Putin has broken Russia’s brightest tech business-founder Arkady Volozh, who lost $2 billion in three months

Arkady Vozh is the tech entrepreneur behind Yandex, which is Russia’s equivalent to Google and Yahoo. His stake in Russia’s largest tech company has seen its value drop by more than 60% since Thursday, when Putin attacked Ukraine. As Russia’s business community was reeling from Putin’s war, Volozh lost over $400 million. Forbes estimates that Volozh’s net worth reached a peak of $2.6 billion and is now worth $580million.

Russia’s tech stocks are a small group of online businesses that have not been targeted by sanctions. They have been especially vulnerable to the uncertainty in Russia and have paid a heavy price for this geopolitical chaos. The New York Stock Exchange and Nasdaq stopped trading in Yandex on Monday. This included Nexters video game maker (down 20% in February), HeadHunter Group online recruitment company (down 68% February), Ozon Holdings e-commerce platform (down 46% February) and Qiwi payment startup (down 25% February).

Volozh, a coder and tech entrepreneur from Silicon Valley tradition was the founder of several IT companies before he founded Yandex in 1997. Yandex, which means “Yet Another Index” in Russian, was Russia’s largest tech business. It is listed on NASDAQ and headquartered in Moscow. Its market cap Wednesday stands at $6.7 billion.

Yandex was more important to Russia than the dollar value it had for years. Yandex was a popular choice for Russian investors and users. It gained a 60% share of Russia’s search engine market, a sign that Russian tech entrepreneurs could compete with its U.S. counterparts. A rapidly expanding Uber-like ride-hailing business was also part of Yandex.

Sebastian Patulea (Vice President of Equity Research at Jefferies, London) confirms that Yandex’s financials are not sufficient to justify the sell-off. Last week’s rapid decline is, unsurprisingly, due to new “geopolitical risks” and larger “indirect consequences” of the punitive sanctions against Russia. The future remains uncertain. “[T]he company’s fundamental value will change as its growth rate, cost of capital, and FX rate (which the company reports in Russian but trades in USD), will all decrease,” he said. “In a flywheel effect – the sentiment factor,” the general burden from bad news in Russia “may increase the downside risk.”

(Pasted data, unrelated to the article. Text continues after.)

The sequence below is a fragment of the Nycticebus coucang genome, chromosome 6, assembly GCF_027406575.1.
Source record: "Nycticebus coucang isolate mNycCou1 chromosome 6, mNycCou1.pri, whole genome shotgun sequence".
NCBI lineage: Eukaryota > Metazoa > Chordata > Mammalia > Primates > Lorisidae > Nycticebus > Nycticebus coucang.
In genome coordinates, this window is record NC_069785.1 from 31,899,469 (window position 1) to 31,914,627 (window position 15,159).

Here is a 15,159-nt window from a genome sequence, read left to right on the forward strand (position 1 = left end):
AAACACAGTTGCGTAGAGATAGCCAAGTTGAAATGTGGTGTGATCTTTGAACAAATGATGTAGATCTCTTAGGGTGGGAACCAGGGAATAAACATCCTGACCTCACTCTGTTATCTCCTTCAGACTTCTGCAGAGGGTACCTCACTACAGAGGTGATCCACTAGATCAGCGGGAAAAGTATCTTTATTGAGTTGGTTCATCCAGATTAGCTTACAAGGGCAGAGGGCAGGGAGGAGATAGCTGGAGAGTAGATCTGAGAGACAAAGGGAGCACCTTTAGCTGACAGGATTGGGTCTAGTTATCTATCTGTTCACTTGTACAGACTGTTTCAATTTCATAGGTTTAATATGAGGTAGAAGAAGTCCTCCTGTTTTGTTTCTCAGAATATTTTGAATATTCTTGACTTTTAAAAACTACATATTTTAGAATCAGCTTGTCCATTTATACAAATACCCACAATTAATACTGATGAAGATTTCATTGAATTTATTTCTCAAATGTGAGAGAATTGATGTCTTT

Ildar Davletshin is a senior Wood & Co research analyst. He sees four main issues facing Yandex. These are the impact of Russia’s collapse on its core digital advertising business and ride hailing; restrictions on high-tech equipment supply, including chips; and the possible shortage of capital to finance its growth projects such as self-driving cars or cloud technology. He says that the company won’t have enough capital to finance (these ventures) if the geopolitical environment does not change. Davletshin also says that Yandex is not subject to sanctions but its shareholders include sanctioned entities such as the Russian bank VTB.

There are also concerns about Yandex’s influence by the Kremlin. The Guardian reported that Yandex had agreed to a restructuring in 2019 which gave a “golden part” to a newly created Public Interest Foundation, designed to “defend the nation’s interests.” Yandex was involved in a dispute last September with the government as part of the State Duma elections. Yandex was put in a difficult position by the Russian Federation when it claimed that it owned the search term “Smart Voting” and was therefore in dispute with the government.

Bill Browder, a prominent Putin critic and ex-hedge fund financier, predicted in September that Russian entrepreneurs would soon be faced with an “ugly Faustian deal.” He told Forbes that tech companies like Yandex would have to balance “doing businesses” with “the bidding [of] a dictator,” adding: “It’s just as grim in Silicon Valley.”

Billionaires fall off

Volozh is but he’s not the only billionaire who has fallen off the Forbes list since Russia invaded Ukraine. Forbes‘ real-time billionaire tracker shows that at least 10 Russian billionaires fell below the $1 billion threshold within a matter of days.

Most notable of all, Oleg Tinkov saw shares in Tinkoff (listed at the London Stock Exchange), drop more than 90% since Russia’s invasion of Ukraine. Tinkov’s fortune shrank by $5 billion in less that a month. On Tuesday, he joined Volozh in losing the status of a billionaire.

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